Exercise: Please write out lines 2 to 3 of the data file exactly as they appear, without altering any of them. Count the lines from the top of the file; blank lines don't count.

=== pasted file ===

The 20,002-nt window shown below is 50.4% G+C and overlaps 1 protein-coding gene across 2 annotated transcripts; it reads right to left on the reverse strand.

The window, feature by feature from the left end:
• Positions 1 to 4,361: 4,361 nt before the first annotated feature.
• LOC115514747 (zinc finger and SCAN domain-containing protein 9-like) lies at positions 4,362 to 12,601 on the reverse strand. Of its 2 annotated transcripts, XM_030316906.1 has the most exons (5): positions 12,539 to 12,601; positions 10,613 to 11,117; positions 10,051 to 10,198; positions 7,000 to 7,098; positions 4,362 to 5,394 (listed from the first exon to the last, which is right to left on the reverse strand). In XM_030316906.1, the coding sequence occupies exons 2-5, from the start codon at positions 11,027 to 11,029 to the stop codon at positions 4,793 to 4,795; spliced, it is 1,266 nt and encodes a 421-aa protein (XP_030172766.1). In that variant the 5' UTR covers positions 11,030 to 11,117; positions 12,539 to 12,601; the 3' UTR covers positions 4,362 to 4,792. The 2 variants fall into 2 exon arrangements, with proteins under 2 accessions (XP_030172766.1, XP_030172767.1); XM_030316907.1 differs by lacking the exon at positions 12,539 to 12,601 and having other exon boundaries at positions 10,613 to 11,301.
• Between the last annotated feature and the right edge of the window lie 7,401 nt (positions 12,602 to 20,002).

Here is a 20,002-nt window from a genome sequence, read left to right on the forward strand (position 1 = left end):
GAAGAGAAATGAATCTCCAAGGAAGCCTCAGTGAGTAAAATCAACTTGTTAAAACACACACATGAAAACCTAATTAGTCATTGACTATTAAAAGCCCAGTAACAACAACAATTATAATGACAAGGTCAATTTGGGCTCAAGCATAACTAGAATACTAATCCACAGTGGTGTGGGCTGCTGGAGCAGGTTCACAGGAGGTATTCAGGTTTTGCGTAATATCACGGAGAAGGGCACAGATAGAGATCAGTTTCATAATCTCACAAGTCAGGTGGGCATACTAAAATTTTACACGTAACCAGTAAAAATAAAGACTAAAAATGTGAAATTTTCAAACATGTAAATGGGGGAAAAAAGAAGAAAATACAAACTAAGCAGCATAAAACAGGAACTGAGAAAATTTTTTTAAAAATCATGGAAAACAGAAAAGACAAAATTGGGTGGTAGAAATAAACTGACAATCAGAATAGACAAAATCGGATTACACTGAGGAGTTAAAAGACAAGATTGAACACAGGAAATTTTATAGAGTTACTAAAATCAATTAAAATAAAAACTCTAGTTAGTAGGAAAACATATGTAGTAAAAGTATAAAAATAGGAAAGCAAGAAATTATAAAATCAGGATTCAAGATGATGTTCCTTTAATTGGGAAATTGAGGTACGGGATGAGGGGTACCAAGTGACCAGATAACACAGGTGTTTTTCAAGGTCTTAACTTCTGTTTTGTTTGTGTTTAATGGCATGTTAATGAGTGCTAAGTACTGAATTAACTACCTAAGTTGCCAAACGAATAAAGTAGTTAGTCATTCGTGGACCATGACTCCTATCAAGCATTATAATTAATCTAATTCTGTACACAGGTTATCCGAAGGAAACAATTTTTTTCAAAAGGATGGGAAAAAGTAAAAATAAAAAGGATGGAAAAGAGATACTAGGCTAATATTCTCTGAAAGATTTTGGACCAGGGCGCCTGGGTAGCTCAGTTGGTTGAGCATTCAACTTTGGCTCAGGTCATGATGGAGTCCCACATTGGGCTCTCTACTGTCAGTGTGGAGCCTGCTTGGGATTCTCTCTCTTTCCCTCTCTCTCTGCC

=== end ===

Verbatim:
The window, feature by feature from the left end:
• Positions 1 to 4,361: 4,361 nt before the first annotated feature.